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|Title:||Defining the 'Strano': Madness in Renaissance Italy|
Department of History
public responses to madness
|Abstract:||This thesis explores the different ways madness was defined and treated in Italian texts from the early fifteenth century through to the late sixteenth century. Although this thesis investigates how and why people were categorised as mad, various sources have shown that the treatment of these individuals varied according to different social, cultural and political contexts. In some cases madness was seen as an undesirable expression of social deviance and in other cases, a venerated symbol of wisdom. In light of these discrepancies, social structures stigmatised and often alienated those considered ‘strano’ (‘strange’) acted as powerful punitive and organisational mechanisms.|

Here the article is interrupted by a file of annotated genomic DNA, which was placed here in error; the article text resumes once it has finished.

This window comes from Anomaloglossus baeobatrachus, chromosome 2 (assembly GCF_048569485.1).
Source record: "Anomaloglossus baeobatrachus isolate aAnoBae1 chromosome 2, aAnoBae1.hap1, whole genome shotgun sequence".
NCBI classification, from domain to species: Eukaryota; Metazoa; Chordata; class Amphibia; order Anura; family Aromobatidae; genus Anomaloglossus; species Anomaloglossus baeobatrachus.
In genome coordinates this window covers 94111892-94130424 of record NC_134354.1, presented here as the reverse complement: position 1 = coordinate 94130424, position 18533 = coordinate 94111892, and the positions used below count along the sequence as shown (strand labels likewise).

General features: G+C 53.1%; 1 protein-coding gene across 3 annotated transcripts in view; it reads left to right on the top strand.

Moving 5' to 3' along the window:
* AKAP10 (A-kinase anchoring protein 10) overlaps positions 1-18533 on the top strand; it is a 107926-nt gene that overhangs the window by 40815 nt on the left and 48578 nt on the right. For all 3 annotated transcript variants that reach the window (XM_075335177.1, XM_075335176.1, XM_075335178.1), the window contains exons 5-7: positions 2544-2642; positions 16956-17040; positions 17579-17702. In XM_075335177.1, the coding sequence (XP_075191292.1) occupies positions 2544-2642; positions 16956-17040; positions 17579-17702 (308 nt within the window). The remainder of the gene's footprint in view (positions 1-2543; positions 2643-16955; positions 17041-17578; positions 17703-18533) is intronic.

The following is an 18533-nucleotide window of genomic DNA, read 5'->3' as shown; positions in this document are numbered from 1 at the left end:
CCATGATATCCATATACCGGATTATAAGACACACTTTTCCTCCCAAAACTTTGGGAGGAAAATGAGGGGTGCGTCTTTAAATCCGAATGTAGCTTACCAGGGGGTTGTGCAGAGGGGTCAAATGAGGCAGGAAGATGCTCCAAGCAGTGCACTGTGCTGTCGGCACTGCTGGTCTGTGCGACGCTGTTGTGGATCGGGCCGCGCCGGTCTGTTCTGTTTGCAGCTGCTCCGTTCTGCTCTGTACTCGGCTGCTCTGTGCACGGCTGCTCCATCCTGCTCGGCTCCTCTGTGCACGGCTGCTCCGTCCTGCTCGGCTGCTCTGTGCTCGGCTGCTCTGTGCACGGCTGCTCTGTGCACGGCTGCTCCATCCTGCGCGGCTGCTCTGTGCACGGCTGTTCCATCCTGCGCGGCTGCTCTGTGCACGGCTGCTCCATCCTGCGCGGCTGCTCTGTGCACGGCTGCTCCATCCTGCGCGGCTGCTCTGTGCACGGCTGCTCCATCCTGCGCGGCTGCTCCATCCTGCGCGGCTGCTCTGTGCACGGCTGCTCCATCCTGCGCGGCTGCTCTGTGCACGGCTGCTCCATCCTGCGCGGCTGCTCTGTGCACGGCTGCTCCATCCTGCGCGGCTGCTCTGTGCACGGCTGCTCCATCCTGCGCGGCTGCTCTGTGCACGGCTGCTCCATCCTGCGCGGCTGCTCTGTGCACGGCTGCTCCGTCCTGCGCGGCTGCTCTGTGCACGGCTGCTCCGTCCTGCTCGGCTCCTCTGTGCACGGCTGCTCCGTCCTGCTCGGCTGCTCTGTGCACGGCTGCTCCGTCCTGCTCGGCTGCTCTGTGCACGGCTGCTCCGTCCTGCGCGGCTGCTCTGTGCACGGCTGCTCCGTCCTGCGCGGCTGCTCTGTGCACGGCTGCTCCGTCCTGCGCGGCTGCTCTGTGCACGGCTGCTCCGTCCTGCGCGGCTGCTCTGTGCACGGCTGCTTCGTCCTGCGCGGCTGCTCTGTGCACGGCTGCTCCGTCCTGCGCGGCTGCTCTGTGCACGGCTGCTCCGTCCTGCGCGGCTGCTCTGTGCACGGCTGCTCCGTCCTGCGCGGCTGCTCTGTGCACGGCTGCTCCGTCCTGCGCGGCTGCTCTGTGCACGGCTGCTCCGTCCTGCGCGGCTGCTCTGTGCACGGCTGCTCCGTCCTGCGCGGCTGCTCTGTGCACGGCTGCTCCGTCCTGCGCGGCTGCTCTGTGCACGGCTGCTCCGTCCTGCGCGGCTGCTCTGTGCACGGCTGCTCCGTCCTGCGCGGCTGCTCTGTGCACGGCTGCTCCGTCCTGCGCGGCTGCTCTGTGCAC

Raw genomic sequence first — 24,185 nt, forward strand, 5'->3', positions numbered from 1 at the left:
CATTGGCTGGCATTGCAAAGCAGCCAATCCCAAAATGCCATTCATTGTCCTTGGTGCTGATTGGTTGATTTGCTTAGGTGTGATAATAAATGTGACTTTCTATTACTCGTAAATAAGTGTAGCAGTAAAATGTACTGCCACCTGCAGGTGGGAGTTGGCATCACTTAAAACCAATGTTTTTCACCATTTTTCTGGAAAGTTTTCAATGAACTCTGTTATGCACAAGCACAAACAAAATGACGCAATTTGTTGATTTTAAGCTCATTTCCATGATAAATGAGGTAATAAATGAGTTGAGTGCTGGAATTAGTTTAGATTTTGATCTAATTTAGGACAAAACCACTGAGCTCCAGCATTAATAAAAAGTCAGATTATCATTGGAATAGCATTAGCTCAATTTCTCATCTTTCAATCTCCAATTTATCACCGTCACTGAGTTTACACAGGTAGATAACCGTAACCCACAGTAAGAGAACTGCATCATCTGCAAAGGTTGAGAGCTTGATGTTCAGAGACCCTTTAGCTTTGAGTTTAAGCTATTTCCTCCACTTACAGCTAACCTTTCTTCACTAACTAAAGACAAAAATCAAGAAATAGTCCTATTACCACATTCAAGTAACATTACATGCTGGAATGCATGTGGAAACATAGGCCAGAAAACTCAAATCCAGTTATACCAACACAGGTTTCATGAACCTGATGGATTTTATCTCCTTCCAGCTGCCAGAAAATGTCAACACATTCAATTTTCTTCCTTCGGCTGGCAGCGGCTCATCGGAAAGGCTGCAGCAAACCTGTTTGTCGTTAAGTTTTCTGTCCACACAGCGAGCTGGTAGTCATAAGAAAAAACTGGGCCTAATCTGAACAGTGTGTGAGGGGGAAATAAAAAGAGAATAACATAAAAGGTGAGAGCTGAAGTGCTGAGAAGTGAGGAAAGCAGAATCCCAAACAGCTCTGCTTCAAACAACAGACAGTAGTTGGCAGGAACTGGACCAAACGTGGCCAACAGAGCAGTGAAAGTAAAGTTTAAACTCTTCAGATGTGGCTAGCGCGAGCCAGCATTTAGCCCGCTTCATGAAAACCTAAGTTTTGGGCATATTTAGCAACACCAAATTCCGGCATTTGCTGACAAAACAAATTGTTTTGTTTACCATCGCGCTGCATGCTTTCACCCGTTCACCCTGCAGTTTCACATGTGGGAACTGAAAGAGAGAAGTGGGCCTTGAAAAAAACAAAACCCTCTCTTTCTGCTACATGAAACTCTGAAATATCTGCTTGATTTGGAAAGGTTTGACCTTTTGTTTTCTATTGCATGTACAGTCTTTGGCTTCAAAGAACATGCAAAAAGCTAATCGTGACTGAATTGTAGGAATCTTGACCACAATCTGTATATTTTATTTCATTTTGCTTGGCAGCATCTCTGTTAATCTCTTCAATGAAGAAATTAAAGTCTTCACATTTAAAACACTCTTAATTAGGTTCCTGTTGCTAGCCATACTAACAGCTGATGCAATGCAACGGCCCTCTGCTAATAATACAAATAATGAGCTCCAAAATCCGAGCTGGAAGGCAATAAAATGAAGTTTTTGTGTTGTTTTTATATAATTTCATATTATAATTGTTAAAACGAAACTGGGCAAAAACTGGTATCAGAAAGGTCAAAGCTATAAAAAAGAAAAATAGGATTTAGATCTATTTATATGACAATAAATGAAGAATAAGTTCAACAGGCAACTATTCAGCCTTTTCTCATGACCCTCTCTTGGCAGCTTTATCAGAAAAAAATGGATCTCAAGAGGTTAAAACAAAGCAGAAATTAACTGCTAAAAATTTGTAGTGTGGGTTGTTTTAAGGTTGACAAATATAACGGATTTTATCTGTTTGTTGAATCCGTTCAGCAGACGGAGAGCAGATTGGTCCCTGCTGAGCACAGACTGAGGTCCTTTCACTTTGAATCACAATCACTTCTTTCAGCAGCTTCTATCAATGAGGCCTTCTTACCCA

|Department/Unit/Centre:||Department of History|
|Rights and Permissions:||The author retains copyright of this thesis|
|Type of Work:||Thesis, Honours|
|Appears in Collections:||Honours Theses - Department of History|
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|Cama Nicole Thesis.pdf||594.67 kB||Adobe PDF||View/Open|
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